SUCCESS SEEKERS. This is a self-focused system that is always looking for an advantage, the opportunity to win—to achieve full potential and high status—to get the best endorsements and look good. Personal image is valued. Will strive hard to win for the team but it really means winning for SELF. They will show leadership, respond to strategy, and go all out but always with a reservation in their mind. This fairly new value system is developing within Afrikaner youth as they awaken to a wider world and look for opportunities to excel. This system wishes to be autonomous, be able to maneuver, and wants to exercise more responsibility.

In summary of FORCE:

chart

Each player will have combinations of these with varying priority stacks. Victories will cause that inner system to celebrate; a defeat will cause the “dark side” of the system to appear. Expect a considerable amount of turbulence during the entire World Cup as unforeseen events either improve conditions or test the team’s resilience. Other systems are beginning to form in some athletes elsewhere but I seldom see them in sports like American football and rugby. If you constantly appeal to and accommodate these four Motives you will pretty much cover the range.

FLOW—This is the most elusive of the three primary ZONE producing factors and is one that is difficult to activate. The mind must be alive and fluid. The team as a whole must be well integrated and in sync. It must think, move, and react as a single mind. Time slows down. The ball appears bigger. Players appear at the right place at the right time. The motion is relatively smooth with little wasted energy. The sense can often be seen in the coordinated scrum that pushes the opposing team across the “try” line—or in the sudden strike from several backs around the boundary when everything is natural, well oiled, and precise. The enemies are fear, selfishness, raggedness, bad timing, disjointedness, and lack of FOCUS.

II. Preparing for and Playing the HEARTS & MIND game.

We all have biological computers within our bio-psycho-social system and this is the source of the Hearts & Mind motives and capacities. It is not necessarily logical nor is it reasonable. It exists at more the subconscious than conscious level. It is intuitive, natural, “right brain,” and elusive. No one has ever seen it, measured it, or quantified it. It cannot be controlled at will nor easily influenced by external pressure or messages.

It is often shaped and molded by sudden, reframing events and issues. It has a mind and intelligence of its own and is smarter than we are. The Bio-Computer is best programmed and developed over a long period of time to create a series of automatic rather than calculated responses to life conditions and stimuli. This gives more control to a person who can adapt more quickly to changes in the here-and-now, and can self-will many things to happen. Yet, I believe athletes can be trained to improve their internal control (PEAK) and thus be able to contribute on a consistent basis to PRIME.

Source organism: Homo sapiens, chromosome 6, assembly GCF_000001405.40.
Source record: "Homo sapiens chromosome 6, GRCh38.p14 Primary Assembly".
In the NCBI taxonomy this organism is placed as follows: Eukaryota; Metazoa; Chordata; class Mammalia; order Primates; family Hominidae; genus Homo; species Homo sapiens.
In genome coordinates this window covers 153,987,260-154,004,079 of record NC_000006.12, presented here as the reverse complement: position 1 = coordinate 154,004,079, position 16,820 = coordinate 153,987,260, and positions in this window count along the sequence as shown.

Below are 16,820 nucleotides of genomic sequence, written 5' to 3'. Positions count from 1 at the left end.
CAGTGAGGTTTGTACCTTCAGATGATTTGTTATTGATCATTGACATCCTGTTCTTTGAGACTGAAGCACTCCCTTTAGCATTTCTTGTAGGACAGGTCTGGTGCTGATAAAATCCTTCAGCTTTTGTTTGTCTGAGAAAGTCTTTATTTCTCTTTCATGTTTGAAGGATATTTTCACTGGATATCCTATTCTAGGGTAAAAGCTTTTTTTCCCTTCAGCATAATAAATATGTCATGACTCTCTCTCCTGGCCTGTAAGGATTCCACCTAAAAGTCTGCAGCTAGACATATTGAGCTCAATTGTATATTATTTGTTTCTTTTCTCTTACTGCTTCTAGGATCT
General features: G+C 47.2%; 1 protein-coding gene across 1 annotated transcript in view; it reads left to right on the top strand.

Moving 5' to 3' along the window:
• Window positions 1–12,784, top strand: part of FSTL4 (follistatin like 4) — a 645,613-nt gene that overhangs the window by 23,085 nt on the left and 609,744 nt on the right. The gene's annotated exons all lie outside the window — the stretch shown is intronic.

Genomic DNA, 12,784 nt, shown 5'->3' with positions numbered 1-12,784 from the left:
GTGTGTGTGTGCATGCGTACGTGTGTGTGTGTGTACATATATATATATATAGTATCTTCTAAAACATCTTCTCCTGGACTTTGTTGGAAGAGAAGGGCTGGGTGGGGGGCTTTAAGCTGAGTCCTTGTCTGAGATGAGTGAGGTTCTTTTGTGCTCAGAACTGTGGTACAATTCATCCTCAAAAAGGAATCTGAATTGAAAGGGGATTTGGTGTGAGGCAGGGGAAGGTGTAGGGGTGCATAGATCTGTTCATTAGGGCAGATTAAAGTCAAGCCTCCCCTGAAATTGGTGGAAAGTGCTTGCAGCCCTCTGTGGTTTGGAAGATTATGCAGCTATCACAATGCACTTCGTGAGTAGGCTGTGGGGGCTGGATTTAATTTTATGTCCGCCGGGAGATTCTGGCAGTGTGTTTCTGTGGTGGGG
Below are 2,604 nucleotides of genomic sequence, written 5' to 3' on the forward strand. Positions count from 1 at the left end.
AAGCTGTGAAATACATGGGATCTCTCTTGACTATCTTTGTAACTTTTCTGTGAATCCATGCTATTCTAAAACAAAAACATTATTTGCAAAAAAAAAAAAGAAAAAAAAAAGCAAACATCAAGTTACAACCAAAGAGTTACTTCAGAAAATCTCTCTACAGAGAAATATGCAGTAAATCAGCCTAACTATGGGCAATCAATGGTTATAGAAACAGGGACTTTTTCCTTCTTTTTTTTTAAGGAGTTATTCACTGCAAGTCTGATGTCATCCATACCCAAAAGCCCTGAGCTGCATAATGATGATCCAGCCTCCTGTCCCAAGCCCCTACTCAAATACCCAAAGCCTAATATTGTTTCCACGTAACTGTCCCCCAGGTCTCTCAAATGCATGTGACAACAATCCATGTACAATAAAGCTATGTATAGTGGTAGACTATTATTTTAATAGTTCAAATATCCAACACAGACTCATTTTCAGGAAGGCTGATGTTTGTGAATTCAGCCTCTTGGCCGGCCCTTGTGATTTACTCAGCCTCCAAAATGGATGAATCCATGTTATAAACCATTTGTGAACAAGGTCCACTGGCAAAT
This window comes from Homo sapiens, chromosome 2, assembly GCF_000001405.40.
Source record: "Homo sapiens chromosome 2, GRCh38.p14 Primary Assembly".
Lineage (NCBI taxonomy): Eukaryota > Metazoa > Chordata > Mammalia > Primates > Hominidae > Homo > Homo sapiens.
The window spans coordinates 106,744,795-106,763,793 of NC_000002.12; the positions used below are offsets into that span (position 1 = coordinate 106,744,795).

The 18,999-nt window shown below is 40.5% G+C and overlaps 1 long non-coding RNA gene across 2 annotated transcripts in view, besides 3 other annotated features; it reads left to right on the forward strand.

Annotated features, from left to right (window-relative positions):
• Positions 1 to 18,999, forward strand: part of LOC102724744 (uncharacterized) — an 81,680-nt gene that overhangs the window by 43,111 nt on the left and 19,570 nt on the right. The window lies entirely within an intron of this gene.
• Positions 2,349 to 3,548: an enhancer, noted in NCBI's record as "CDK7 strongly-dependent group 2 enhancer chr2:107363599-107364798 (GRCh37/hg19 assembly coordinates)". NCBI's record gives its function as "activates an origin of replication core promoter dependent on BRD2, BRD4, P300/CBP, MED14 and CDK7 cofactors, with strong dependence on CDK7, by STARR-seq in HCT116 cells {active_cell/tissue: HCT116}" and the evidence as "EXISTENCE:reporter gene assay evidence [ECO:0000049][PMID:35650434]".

Note these activities.

1. Team talk and small focus group discussions that encourage a person to describe the nature of his Bio-Computer—its strengths, weaknesses, and patterns.

2. The use of movies that provide a common experience for the players todiscuss these matters. Suggest Chariots of Fire (STOUT HEARTS), Hoosiers (BROTHERHOOD), Navy Seals (WARRIORS) and Rudy (SUCCESS SEEKERS) as examples.

3. Personal conversations with Coach and Manager to highlight strengths, needs, relationships, etc. The Question: “What it takes for me to reach PEAK?

4. Symbolic activities that are designed for BROTHERHOOD with appropriate rituals such as signing a blood oath, or going through a commitment ceremony, maybe with help from religious leadership.

5. “Quiet Moment” discussions with such people as FW de Klerk, Mandela, and others who have fought against difficult odds yet kept their eyes on the prize.

6. Specialized speakers around leadership, success, and winning as motivators of the SUCCESS-SEEKERS for mind pump-ups.

7. Well designed simulations that put everything together in more lifelike conditions—to reinforce visualization and pre-rehearsals in mind.

8. Keeping a notebook throughout the World Cup with designated time to write to record experiences, feelings, responses. Write letters to significant people to make a statement, get things dealt with that could haunt and impede performance, and feel good about sending good cheer.